IAS Fellow at StephensonCollege, October-December 2022
Professor Stefan Brink is a Phil. Dr in Scandinavian Philology (Uppsala, 1990) and is a Docent (Assoc. Professor) in Scandinavian languages at Uppsala University (1991). He was the Sixth Century Professor for Scandinavian Studies at the University of Aberdeen and was the Director of the Centre for Scandinavian Studies, which he initiated in 2005 and ran until 2018, and during this time he was also Adjunct Professor of Archaeology at the University of Aberdeen. He was an Assistant Professor at the Dept. of Scandinavian languages at Uppsala University 1993–95, was PI for a Swedish Research Council sponsored project ‘Central place, land and kingdom. Studies in early Scandinavian history’ 1995–98, and held a Swedish Research Council Chair in Landscape History 1999–2004, both attached to the Dept. of Archaeology and Ancient History at Uppsala University. He was also Professor ii at the Dept. of Nordic Languages at the University of Bergen, Norway, 2004–09.
Today he is an Honorary Research Associate at the Department of Anglo-Saxon, Norse and Celtic at the University of Cambridge, a part-time Professor at the Department of Archaeology and Ancient History at Uppsala University, and a part-time Professor at the Institute for Northern Studies at the University of Highlands and Islands. He is a Fellow of the Royal Society of Edinburgh, the Royal Swedish Academy of Letters, History and Antiquities, Stockholm, and the Royal Gustavus Adolphus Academy, Uppsala. He is a current member of the ERC: the European Research Council’s College of Experts and the Fond Wetenschappelijk Onderzoek – Vlaanderen’s Review College, Brussels. He was a Member of the IAS: Institute of Advanced Studies, Princeton, 2017–18, and of the BCDSS: Bonn Centre for Dependency and Slavery Studies, 2019–20. He has been invited as a Visiting Professor and Fellow to i.a. Bergen, Aarhus, UCLA, Harvard, and Cambridge. He was awarded a Leverhulme Trust Major Research Fellowship for 2008–2011.
In his research he has worked on Old Norse Philology and Mythology, Language History, Early Law and Legal History, Toponymy, Landscape History, Archaeology, Early Church History and the Christianization Process, Viking Studies and Medieval History. He is currently working with colleagues on an international project translating and introducing the early medieval Scandinavian laws in a series Medieval Nordic Laws (publ. Routledge) and running a Swedish Research Council sponsored project on The Diffusion of Linguistic Innovations and the Emergence of Central Places in Northern Europe During the First Millennium A.D., at Uppsala University. He is an Editor of the journal Viking and Medieval Scandinavia (Brepols), General Editor of the academic series Acta Scandinavica (Brepols) and Medieval Nordic Laws (Routledge).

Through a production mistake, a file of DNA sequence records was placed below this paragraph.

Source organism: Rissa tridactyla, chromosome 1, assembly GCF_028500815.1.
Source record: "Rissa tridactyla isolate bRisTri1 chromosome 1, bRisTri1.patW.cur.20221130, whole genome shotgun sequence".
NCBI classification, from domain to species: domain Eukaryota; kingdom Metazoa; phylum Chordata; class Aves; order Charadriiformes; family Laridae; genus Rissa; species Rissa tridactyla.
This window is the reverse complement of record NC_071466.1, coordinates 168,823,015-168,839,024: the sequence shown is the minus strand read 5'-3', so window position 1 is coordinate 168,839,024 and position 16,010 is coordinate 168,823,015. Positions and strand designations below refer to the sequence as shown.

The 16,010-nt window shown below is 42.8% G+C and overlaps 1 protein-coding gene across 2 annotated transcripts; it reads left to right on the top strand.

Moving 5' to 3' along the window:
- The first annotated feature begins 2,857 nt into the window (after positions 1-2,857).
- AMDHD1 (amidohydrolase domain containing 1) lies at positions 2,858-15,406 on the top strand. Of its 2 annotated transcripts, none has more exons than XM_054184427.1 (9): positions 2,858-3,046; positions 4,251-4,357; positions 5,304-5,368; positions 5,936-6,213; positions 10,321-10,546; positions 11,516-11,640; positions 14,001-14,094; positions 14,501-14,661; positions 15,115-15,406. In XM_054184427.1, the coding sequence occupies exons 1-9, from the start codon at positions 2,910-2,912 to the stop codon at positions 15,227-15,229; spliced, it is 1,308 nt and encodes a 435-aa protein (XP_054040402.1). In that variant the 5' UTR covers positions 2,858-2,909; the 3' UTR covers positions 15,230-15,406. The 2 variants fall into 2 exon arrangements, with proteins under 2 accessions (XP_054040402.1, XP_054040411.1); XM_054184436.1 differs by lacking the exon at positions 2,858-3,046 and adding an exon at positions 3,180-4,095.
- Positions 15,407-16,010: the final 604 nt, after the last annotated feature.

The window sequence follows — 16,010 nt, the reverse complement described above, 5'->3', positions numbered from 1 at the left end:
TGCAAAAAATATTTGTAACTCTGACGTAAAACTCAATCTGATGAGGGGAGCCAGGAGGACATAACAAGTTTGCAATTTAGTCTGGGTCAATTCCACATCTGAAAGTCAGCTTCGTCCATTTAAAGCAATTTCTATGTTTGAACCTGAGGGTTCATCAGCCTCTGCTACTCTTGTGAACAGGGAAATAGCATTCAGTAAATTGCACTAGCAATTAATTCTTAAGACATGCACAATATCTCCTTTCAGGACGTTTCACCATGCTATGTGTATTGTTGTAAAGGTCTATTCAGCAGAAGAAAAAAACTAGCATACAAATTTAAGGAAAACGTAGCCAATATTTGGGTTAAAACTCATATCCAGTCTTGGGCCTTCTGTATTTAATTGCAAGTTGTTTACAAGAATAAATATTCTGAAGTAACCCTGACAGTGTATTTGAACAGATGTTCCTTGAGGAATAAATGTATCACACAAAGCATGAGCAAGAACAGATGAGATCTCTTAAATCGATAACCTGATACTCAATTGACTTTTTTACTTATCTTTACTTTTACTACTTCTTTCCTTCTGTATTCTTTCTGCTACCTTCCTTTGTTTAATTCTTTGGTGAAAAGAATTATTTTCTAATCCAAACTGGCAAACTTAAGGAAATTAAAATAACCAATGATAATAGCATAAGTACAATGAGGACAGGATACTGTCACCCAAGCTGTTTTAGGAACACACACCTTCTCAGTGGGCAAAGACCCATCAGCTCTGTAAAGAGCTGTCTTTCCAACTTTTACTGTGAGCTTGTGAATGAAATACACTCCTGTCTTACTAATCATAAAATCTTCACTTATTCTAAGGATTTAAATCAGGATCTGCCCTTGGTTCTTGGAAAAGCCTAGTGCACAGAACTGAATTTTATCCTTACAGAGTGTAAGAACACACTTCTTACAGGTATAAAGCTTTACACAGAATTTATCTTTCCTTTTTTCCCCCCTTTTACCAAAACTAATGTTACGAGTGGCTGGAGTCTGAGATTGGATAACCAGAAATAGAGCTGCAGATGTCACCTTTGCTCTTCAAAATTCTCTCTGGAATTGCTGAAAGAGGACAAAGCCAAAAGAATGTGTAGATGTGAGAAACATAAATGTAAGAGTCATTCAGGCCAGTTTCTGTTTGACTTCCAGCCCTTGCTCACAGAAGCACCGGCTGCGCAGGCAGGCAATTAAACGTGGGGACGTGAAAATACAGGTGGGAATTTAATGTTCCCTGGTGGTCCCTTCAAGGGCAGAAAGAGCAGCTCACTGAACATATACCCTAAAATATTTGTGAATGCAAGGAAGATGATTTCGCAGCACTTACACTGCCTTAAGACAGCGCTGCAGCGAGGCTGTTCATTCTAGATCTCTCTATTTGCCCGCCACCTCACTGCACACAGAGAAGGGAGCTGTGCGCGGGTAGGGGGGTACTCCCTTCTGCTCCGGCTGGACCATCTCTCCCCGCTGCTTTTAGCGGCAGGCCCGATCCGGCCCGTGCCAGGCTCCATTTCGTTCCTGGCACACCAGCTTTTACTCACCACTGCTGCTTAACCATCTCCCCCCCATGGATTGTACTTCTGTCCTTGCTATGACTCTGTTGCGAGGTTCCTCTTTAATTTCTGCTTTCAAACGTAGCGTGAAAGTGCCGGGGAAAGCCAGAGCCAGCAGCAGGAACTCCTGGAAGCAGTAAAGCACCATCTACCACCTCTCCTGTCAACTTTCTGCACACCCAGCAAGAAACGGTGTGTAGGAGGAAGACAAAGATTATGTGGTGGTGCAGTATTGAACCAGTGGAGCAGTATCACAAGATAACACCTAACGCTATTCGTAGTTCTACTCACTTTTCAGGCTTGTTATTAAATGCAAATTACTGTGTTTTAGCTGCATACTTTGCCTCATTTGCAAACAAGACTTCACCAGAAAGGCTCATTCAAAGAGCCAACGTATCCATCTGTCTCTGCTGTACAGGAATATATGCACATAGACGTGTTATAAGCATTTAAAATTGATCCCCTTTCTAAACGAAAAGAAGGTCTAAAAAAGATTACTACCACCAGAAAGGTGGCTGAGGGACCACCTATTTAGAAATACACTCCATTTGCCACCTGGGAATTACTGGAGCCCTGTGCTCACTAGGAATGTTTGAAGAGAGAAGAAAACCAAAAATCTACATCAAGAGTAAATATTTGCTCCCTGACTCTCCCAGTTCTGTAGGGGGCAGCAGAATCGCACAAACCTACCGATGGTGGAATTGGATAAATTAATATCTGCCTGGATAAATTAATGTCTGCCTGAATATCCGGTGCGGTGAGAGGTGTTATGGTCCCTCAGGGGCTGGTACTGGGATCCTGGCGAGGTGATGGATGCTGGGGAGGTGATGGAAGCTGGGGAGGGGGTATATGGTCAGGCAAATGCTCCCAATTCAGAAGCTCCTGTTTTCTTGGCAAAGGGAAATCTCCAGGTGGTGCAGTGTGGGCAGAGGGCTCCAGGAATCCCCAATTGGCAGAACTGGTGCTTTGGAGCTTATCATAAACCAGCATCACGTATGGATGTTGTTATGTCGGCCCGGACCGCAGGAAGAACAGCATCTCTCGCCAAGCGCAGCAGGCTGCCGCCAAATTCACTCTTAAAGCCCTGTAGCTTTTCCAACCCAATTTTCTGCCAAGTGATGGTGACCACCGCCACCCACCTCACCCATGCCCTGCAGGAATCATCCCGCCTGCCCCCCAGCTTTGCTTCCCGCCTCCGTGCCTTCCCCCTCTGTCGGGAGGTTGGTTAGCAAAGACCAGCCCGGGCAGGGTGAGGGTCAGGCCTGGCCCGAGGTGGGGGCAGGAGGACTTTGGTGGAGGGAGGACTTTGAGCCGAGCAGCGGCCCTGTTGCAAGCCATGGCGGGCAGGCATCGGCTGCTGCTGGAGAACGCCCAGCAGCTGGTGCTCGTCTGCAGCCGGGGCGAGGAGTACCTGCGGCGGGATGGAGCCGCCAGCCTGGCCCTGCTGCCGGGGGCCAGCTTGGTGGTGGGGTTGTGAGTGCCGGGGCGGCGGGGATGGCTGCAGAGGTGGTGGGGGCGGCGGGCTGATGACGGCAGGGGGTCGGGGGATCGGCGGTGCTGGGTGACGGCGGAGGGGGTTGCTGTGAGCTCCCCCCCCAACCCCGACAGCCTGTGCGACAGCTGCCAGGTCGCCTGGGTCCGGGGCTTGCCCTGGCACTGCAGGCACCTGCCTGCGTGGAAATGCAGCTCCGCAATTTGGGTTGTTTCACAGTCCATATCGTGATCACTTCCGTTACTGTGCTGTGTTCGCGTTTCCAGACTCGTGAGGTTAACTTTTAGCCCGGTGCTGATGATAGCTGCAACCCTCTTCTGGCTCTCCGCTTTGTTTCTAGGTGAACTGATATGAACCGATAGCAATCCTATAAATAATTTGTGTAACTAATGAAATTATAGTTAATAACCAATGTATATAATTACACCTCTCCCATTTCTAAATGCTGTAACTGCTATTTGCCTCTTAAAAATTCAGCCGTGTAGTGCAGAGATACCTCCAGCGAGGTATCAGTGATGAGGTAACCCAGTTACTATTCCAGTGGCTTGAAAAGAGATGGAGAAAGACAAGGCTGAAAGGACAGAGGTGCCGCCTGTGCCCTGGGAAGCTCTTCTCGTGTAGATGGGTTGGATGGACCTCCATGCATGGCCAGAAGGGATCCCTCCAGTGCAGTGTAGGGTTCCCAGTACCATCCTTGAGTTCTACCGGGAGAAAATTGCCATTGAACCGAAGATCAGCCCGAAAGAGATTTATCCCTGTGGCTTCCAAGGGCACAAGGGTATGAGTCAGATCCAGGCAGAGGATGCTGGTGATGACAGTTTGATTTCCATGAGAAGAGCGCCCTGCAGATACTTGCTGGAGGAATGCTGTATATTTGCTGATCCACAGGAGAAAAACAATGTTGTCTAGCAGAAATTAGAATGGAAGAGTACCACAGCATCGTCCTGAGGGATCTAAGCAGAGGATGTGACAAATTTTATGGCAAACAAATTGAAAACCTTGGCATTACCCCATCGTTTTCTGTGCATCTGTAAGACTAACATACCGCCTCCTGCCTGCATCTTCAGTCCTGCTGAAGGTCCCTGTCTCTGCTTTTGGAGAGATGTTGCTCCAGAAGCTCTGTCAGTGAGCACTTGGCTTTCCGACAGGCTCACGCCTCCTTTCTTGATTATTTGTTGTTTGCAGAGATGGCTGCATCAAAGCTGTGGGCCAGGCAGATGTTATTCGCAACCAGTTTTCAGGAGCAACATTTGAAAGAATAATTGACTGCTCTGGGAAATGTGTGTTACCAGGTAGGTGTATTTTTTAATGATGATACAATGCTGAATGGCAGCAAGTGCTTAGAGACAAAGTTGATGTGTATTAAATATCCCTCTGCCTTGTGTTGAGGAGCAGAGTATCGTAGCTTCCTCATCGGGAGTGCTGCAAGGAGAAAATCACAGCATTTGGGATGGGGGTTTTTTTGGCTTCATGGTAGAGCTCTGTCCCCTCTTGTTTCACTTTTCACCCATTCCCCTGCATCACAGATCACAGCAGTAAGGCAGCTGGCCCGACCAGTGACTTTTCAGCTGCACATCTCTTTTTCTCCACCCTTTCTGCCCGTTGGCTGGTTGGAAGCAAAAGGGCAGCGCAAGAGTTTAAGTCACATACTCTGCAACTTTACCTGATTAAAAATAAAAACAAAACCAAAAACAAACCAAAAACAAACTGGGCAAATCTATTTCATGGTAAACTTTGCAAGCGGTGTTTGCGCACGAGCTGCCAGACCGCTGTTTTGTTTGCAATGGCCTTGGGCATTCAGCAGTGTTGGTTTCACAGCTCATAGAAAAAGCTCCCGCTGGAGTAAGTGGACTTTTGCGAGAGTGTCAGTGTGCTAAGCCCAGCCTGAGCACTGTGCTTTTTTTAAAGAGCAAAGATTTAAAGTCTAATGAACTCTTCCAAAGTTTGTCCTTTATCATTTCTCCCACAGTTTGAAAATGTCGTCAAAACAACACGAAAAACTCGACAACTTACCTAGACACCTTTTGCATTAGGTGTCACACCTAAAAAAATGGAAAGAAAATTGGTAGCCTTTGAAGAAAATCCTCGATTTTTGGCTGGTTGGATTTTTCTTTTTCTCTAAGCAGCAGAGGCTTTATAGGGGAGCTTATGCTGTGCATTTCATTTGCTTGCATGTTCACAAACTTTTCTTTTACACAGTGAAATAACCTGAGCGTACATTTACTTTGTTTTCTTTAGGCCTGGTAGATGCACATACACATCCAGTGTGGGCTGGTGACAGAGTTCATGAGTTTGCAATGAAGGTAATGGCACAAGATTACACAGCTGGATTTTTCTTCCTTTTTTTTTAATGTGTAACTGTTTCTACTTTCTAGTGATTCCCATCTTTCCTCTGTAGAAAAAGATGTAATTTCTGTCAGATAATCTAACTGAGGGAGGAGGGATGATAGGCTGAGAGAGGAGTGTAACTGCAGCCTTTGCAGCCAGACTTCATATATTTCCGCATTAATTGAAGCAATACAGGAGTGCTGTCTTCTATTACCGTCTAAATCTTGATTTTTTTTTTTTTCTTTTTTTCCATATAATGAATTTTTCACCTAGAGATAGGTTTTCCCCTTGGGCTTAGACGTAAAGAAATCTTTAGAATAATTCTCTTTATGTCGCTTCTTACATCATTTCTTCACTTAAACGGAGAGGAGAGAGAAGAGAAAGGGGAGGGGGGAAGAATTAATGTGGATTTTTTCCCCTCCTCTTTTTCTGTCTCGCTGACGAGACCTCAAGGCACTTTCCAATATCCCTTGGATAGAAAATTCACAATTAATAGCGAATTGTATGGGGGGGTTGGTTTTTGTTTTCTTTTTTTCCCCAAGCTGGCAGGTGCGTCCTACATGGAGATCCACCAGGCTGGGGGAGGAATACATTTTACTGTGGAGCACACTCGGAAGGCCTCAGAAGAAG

Some of his recent publications include Thraldom. A History of Slavery in the Viking Age, New York & Oxford: Oxford University Press 2021; “Law, Society and Landscape in Early Scandinavia”, in Comparative Law and Anthropology, ed. James A. R. Nafziger (Research Handbooks in Comparative Law Series), Cheltenham: Edward Elgar, 2017; and The Viking World, ed. Stefan Brink (in collaboration with Neil Price), (Routledge World Series), London & New York: Routledge 2008.
Professor Brink will use the IAS Fellowship as an opportunity to engage with colleagues in the Departments of Archaeology, English, Geography and History, and the IAS, while working on an early Scandinavian Landscape project, Landscape Interfaces. Together with Durham’s Dr Karen Milek and Professor Sarah Semple they will collaborate to co-organise a series of workshops related to their research on Viking landscapes as part of the activities of the Landscapes of Complex Societies Research and Impact Group in Archaeology, workshops which would be relevant to a number of other colleagues in the Archaeology and History Departments at Durham.
The starting point for Professor Brink’s project was the observation that there was “a mythical landscape” in pre-Christian Scandinavia, built up from the physical landscape with its characteristics and the oral myths and legends that explained an elusive supernatural omnipresence.
His forthcoming book contains a short discussion on the Classic Greek and Roman pre-Christian religion on sacred space and place. A central theme is also a discussion of the use and definition on the elusive concept of Landscape, followed by a presentation of the pre-Christian Scandinavian landscape (the research so far) and the link between an Oral society and perception of a landscape. The aim has been to try to identify special, sometimes enigmatic places for these collective gatherings, places where they felt they had closer contact with both gods and ancestors. He will use his time at Durham University to progress the writing of this book, while workshopping the ideas with colleagues in Archaeology, History, Geography and English, and having discussions with them about their own research.